The goal in the embodiment and ethics research area is to create drones that are both effective and ethical by design, in support of the SDU UAS Center's mission of creating drones for the benefit of society. This includes research, teaching, and collaboration using holistic and ethically-informed methods such as value sensitive design (VSD), capability caution, and speculative design.
Ethical principles and ethical frameworks are used to build real drone prototypes, including those for Danish healthcare (top photo), search and rescue (Figure 2), and mapping in Africa (Figure 3). These drones are made of unique materials and exhibit special capabilities – for example, high-performance structures made from wood, drones powered and controlled using recycled electronic waste, privacy-enhancing drone camera systems, and propellers that produce lower sound frequencies designed to preserve calmness.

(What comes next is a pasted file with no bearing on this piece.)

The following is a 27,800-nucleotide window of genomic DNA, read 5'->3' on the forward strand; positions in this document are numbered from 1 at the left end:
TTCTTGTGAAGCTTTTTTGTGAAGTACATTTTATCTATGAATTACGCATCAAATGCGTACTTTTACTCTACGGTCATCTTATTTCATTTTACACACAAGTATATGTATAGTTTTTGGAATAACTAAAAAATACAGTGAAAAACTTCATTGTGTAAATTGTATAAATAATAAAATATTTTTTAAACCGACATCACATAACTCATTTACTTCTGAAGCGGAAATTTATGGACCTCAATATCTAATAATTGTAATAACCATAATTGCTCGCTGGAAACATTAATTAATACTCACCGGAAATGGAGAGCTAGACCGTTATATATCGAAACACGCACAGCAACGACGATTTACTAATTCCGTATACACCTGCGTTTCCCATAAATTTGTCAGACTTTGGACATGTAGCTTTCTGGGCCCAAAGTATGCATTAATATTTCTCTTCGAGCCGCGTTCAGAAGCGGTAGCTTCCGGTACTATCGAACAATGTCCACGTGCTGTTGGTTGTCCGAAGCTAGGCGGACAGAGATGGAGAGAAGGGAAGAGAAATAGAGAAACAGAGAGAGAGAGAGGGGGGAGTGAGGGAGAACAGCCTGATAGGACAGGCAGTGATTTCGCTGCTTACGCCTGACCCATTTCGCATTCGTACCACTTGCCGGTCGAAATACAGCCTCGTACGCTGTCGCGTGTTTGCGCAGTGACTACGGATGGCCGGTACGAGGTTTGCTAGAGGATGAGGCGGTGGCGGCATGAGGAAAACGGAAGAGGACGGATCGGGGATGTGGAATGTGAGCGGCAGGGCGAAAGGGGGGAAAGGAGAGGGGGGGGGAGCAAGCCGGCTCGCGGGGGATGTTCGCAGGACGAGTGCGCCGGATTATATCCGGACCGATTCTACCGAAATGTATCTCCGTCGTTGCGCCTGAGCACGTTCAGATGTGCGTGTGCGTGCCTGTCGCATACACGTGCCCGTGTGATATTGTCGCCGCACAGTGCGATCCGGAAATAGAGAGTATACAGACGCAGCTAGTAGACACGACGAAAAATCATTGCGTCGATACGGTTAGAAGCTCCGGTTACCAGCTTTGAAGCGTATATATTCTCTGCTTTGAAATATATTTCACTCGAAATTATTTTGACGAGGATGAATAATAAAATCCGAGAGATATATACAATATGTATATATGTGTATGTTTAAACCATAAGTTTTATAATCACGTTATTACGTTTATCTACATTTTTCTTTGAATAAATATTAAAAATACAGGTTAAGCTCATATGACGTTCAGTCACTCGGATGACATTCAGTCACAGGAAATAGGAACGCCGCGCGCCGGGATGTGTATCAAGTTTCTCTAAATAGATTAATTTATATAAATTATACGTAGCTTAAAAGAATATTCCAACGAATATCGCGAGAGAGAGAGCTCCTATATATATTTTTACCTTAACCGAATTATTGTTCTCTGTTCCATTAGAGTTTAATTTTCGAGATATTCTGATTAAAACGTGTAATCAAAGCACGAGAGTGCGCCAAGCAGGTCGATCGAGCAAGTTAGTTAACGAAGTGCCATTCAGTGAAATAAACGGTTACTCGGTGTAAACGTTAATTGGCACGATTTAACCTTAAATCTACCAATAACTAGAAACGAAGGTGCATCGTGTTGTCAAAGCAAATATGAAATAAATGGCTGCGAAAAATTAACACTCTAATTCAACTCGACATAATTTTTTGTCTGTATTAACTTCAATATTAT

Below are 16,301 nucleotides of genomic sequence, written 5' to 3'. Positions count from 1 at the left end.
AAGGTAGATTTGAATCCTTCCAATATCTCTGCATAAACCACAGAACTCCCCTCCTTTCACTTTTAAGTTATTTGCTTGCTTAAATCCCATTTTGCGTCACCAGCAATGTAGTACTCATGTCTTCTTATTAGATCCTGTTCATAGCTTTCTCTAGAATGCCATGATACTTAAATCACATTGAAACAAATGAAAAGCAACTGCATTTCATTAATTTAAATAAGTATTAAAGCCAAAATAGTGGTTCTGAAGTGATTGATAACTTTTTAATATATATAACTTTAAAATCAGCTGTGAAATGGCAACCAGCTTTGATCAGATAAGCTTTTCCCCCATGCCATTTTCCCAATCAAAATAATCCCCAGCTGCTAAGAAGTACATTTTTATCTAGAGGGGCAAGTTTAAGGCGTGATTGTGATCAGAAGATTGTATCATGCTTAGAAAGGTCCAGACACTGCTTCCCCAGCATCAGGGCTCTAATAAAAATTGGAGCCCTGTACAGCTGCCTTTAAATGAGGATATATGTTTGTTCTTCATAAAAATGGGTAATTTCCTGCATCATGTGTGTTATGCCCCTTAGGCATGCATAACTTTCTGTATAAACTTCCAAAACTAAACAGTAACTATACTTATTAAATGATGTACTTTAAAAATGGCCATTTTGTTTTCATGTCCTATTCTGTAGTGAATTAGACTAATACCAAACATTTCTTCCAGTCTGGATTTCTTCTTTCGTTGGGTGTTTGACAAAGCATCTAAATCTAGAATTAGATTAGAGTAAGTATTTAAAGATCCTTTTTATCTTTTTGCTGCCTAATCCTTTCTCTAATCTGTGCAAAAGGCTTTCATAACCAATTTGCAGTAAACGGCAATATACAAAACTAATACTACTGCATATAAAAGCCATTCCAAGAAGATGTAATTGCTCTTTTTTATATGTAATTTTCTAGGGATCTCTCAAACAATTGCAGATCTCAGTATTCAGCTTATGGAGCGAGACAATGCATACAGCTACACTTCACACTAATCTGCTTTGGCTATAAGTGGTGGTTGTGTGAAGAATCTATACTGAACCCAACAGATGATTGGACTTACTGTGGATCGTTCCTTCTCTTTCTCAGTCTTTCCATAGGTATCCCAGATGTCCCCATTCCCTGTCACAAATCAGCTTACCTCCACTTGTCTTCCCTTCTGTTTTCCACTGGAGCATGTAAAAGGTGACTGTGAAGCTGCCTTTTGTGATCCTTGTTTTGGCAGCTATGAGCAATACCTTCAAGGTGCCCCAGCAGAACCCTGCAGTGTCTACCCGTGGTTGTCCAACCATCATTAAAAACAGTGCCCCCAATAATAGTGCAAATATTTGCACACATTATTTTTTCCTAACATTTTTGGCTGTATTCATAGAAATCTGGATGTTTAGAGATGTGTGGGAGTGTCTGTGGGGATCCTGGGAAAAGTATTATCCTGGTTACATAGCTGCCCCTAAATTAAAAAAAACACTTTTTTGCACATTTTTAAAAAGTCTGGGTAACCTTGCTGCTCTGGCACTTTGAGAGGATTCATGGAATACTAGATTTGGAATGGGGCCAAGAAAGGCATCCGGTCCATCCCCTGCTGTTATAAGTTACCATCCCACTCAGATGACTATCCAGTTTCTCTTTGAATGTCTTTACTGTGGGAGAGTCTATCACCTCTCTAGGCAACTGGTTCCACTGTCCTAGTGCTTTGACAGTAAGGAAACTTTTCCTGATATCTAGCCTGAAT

The SDU UAS Center is developing key research areas within embodiment and ethics:
- Development and application of ethically-informed engineering practices including value sensitive design, capability caution, and speculative design
- Building unique drone prototypes inspired by ethics which support human values such as fairness, privacy, and calmness
- Interdisciplinary collaboration with humanists and social scientists to create high-performance and responsible drones
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